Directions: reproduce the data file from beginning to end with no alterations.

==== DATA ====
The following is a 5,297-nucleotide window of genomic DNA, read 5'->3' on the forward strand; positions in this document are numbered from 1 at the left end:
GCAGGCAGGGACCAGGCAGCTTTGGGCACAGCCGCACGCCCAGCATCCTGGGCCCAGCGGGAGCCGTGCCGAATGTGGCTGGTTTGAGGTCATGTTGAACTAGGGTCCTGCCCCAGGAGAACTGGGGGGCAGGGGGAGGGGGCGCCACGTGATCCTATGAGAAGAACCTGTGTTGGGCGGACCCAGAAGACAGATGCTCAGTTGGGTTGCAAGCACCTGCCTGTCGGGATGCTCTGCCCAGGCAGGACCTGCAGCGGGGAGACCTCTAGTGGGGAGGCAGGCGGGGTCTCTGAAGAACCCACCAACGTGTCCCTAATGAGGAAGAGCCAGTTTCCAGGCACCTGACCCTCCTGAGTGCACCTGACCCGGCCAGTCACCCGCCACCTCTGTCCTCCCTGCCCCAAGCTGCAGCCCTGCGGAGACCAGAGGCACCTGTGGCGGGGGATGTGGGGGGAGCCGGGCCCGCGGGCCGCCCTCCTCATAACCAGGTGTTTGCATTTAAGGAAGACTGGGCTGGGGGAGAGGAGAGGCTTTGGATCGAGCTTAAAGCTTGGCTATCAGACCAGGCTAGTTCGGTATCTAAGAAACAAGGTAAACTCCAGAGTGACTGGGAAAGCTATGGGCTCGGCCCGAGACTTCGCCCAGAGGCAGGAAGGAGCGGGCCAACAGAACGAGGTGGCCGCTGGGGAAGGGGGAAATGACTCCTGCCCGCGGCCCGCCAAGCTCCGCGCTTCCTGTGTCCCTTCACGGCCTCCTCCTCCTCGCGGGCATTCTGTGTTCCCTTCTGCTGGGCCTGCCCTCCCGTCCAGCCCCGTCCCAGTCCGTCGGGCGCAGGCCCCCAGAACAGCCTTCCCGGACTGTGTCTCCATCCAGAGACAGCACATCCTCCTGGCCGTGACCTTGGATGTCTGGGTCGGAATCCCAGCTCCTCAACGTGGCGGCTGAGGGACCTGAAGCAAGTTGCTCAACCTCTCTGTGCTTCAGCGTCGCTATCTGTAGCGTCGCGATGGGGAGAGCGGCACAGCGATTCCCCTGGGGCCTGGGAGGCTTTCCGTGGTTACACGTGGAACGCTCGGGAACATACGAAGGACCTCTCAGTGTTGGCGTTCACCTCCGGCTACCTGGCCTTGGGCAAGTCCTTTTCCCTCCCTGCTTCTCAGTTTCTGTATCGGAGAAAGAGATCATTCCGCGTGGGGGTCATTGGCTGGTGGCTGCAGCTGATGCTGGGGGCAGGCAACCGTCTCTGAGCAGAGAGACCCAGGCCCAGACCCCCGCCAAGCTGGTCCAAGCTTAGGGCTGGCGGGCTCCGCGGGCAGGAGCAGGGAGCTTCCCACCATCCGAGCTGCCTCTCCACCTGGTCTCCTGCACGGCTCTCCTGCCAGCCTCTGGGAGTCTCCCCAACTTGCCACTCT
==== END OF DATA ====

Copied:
The following is a 5,297-nucleotide window of genomic DNA, read 5'->3' on the forward strand; positions in this document are numbered from 1 at the left end:
GCAGGCAGGGACCAGGCAGCTTTGGGCACAGCCGCACGCCCAGCATCCTGGGCCCAGCGGGAGCCGTGCCGAATGTGGCTGGTTTGAGGTCATGTTGAACTAGGGTCCTGCCCCAGGAGAACTGGGGGGCAGGGGGAGGGGGCGCCACGTGATCCTATGAGAAGAACCTGTGTTGGGCGGACCCAGAAGACAGATGCTCAGTTGGGTTGCAAGCACCTGCCTGTCGGGATGCTCTGCCCAGGCAGGACCTGCAGCGGGGAGACCTCTAGTGGGGAGGCAGGCGGGGTCTCTGAAGAACCCACCAACGTGTCCCTAATGAGGAAGAGCCAGTTTCCAGGCACCTGACCCTCCTGAGTGCACCTGACCCGGCCAGTCACCCGCCACCTCTGTCCTCCCTGCCCCAAGCTGCAGCCCTGCGGAGACCAGAGGCACCTGTGGCGGGGGATGTGGGGGGAGCCGGGCCCGCGGGCCGCCCTCCTCATAACCAGGTGTTTGCATTTAAGGAAGACTGGGCTGGGGGAGAGGAGAGGCTTTGGATCGAGCTTAAAGCTTGGCTATCAGACCAGGCTAGTTCGGTATCTAAGAAACAAGGTAAACTCCAGAGTGACTGGGAAAGCTATGGGCTCGGCCCGAGACTTCGCCCAGAGGCAGGAAGGAGCGGGCCAACAGAACGAGGTGGCCGCTGGGGAAGGGGGAAATGACTCCTGCCCGCGGCCCGCCAAGCTCCGCGCTTCCTGTGTCCCTTCACGGCCTCCTCCTCCTCGCGGGCATTCTGTGTTCCCTTCTGCTGGGCCTGCCCTCCCGTCCAGCCCCGTCCCAGTCCGTCGGGCGCAGGCCCCCAGAACAGCCTTCCCGGACTGTGTCTCCATCCAGAGACAGCACATCCTCCTGGCCGTGACCTTGGATGTCTGGGTCGGAATCCCAGCTCCTCAACGTGGCGGCTGAGGGACCTGAAGCAAGTTGCTCAACCTCTCTGTGCTTCAGCGTCGCTATCTGTAGCGTCGCGATGGGGAGAGCGGCACAGCGATTCCCCTGGGGCCTGGGAGGCTTTCCGTGGTTACACGTGGAACGCTCGGGAACATACGAAGGACCTCTCAGTGTTGGCGTTCACCTCCGGCTACCTGGCCTTGGGCAAGTCCTTTTCCCTCCCTGCTTCTCAGTTTCTGTATCGGAGAAAGAGATCATTCCGCGTGGGGGTCATTGGCTGGTGGCTGCAGCTGATGCTGGGGGCAGGCAACCGTCTCTGAGCAGAGAGACCCAGGCCCAGACCCCCGCCAAGCTGGTCCAAGCTTAGGGCTGGCGGGCTCCGCGGGCAGGAGCAGGGAGCTTCCCACCATCCGAGCTGCCTCTCCACCTGGTCTCCTGCACGGCTCTCCTGCCAGCCTCTGGGAGTCTCCCCAACTTGCCACTCT